How to Draw / Build a Labyrinth with Meander Technique
How to Make a Knidos Labyrinth
The Knidos Labyrinth

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There is one more labyrinth in Würzburg, in the monastery gardens behind the church Saint Alfons. It is a Knidos labyrinth for which I could make the design. So we have a classical 7-circuit labyrinth with a larger centre.

The Knidos Labyrinth at St. Alfons

The Knidos Labyrinth at St. Alfons

Here the technical data which are not the most important things for a labyrinth, but which are in the area of my competence as a geometer: The dimension between axes (paths) amounts to 70 cm, the centre has the fourfold of the path width, therefore 2.80 m. The square over the four turning points has also 2.80 m. The whole diameter amounts to 12.60 m, calculated with 18 x 0.70 m. The way into the middle is 166 m long, the boundary lines are 188 m long.

The labyrinth lies in a nice flower meadow which is separated by a beech hedge from the surrounding garden. Soon it will have an own access from the adjoining small street. Now one still has to pass by the gate to the garages.
On Sunday 24th of July, 2011 was a parochial party in Saint Alfons and there the labyrinth was introduced for the first time publicly. There should be an official inauguration later.

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The “construction phase” began last year in autumn with a lawn-mowed labyrinth. Because I heard nothing more from the project, I already thought that the labyrinth could not be realised; until I got the invitation for the parochial party last week.
There I found out that the keen initiators, Mrs. Dreier and Mrs. Heilmann, had all the time mown the labyrinth and thus got it through the winter and the spring without I once again had to mark it out.
In the meantime the then projected beech hedge was also planted and thus this wonderful meadow labyrinth was created. At the entrance stands a bank donated by the friendly society of settlers and invites to stay at the labyrinth.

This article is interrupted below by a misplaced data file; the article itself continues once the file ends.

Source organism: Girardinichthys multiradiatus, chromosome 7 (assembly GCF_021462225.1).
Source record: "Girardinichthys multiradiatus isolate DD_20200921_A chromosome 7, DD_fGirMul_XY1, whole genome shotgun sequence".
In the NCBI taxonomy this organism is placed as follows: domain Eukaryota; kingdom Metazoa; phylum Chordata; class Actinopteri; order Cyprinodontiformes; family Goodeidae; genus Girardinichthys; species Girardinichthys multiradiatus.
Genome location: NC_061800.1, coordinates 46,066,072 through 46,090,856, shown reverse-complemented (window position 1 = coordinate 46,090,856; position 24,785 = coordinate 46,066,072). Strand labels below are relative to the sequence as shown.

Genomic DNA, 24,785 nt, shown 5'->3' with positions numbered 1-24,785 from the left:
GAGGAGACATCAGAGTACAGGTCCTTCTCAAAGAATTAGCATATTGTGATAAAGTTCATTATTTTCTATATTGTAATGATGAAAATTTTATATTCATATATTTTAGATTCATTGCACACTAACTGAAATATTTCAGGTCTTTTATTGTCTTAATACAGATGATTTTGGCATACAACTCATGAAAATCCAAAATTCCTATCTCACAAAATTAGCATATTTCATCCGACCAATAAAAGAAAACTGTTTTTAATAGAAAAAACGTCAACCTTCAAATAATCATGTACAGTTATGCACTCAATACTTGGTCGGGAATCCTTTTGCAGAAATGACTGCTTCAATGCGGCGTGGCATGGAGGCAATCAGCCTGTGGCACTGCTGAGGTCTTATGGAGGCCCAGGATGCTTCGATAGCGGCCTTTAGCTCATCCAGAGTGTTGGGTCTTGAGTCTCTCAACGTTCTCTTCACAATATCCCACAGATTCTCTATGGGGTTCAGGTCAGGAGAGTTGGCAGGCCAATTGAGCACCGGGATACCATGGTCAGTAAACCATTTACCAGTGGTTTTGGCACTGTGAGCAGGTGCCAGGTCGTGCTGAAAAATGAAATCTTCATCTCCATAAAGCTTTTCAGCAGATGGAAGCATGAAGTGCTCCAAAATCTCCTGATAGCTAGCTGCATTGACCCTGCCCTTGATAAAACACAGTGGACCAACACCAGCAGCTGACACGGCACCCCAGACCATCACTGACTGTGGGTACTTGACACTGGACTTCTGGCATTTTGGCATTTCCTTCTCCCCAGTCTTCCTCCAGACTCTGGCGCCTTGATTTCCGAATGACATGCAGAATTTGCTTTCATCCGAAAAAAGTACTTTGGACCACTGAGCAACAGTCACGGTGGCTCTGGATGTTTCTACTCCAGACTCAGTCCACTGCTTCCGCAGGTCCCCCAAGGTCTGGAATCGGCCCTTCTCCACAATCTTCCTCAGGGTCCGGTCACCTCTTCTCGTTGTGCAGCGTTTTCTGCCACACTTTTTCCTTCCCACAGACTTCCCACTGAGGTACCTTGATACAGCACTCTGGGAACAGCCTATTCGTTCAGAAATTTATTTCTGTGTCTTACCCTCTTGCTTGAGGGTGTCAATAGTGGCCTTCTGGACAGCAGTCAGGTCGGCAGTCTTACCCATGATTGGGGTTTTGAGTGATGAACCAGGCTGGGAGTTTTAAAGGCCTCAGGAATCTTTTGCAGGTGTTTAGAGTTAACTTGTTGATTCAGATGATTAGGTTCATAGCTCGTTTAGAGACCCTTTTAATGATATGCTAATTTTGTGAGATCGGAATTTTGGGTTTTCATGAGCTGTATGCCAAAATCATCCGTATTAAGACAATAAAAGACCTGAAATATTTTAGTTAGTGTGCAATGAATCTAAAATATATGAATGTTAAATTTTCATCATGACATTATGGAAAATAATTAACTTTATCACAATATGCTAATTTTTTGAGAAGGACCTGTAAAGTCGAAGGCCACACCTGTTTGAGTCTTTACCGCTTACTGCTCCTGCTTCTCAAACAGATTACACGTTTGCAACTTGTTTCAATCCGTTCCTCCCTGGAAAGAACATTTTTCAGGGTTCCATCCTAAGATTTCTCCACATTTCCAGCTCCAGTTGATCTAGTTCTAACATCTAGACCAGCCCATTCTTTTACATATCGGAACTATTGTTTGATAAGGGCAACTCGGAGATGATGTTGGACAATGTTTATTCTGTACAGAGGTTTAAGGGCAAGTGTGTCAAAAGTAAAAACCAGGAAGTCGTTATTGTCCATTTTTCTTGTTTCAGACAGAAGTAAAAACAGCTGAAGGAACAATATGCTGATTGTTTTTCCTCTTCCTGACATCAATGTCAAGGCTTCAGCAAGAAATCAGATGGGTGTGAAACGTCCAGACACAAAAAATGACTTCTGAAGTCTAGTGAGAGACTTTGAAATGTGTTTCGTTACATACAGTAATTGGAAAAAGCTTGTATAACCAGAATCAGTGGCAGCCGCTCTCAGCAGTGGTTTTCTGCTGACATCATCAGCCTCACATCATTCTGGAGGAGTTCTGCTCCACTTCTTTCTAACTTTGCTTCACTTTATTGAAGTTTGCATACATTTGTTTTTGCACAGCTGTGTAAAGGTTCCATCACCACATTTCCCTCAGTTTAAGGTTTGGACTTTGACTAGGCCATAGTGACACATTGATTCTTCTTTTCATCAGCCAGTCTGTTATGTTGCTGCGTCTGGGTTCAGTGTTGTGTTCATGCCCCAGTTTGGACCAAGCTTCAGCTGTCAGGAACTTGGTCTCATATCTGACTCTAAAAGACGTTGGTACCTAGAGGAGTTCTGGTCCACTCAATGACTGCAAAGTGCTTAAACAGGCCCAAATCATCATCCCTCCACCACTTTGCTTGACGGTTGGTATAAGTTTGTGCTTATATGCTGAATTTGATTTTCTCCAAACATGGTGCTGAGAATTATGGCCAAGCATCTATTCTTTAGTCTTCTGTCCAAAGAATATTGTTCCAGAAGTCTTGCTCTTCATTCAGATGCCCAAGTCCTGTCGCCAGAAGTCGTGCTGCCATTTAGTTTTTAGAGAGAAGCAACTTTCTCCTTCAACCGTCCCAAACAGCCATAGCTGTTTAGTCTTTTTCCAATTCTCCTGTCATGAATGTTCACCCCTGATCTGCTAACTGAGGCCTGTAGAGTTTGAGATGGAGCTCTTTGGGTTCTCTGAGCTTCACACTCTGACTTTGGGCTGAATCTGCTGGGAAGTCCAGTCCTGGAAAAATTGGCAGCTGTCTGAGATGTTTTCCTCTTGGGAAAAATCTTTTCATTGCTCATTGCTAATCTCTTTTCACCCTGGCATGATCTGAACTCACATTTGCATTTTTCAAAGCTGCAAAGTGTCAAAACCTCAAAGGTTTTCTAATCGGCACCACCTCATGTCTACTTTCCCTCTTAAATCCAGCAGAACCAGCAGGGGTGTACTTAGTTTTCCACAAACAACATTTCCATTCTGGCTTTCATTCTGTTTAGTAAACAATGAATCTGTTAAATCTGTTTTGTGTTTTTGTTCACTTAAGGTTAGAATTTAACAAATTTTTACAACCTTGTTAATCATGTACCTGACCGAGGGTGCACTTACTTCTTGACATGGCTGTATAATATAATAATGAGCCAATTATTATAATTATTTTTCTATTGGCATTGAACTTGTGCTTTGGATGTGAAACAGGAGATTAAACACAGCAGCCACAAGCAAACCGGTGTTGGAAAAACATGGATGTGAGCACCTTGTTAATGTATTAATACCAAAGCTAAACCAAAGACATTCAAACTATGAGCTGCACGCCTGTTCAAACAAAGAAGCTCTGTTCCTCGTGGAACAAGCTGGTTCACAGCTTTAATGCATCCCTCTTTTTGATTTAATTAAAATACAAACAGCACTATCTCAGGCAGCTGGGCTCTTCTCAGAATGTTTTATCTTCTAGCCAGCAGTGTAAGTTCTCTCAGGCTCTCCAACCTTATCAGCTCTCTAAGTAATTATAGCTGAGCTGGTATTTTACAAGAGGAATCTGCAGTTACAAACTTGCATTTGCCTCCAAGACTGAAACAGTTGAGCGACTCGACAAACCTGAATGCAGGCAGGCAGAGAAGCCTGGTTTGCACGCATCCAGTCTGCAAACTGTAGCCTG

Congratulations to the labyrinth!
With the wish that it may be visited and walked by many people.

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The preparations for this labyrinth are known. They were object of the previous article with the title: How to build a Knidos Labyrinth with Bark Mulch.

This was as it were the test run or a specimen for the final version.

In the meantime, the meadow had been mowed once again and the bark mulch had disappeared to a great extent. Hence, for the preparation of the construction the lines had to be marked out again. Following the still recommended method the 5 mean points were marked again with iron bars. Beginning from the inside, the limitations of the labyrinth were sprayed on the ground outwardly with white spray paint. A double line was chosen at about 14 cm width. This was the mark for the pits to be dug up with the spade.

Here pictures of the preparation:

The 5 mean points

The 5 mean points

The inner parts

The inner parts

The inner piece of cake

The inner piece of cake

The whole marking

The whole marking

The inner square

The inner square

The complete labyrinth

The complete labyrinth

A total of 10 to 12 people were at work. Digging up the lawn could be done at the same time and at different places. The overrun lawn was taken away, on the way back the concrete paving stones (20 cm long, 10 cm wide) were brought, as well as the grit for the paving.
The laying of the paving stones began with the laying of the foundation stone in the middle of the central cross. Then from here were laid, beginning at the four ends of the cross, the 8 arcs of the labyrinth up to the respective inflection point (which at the same time are also centres). Through that no interpieces or passport pieces were necessary. Also this could already happen during the time of digging.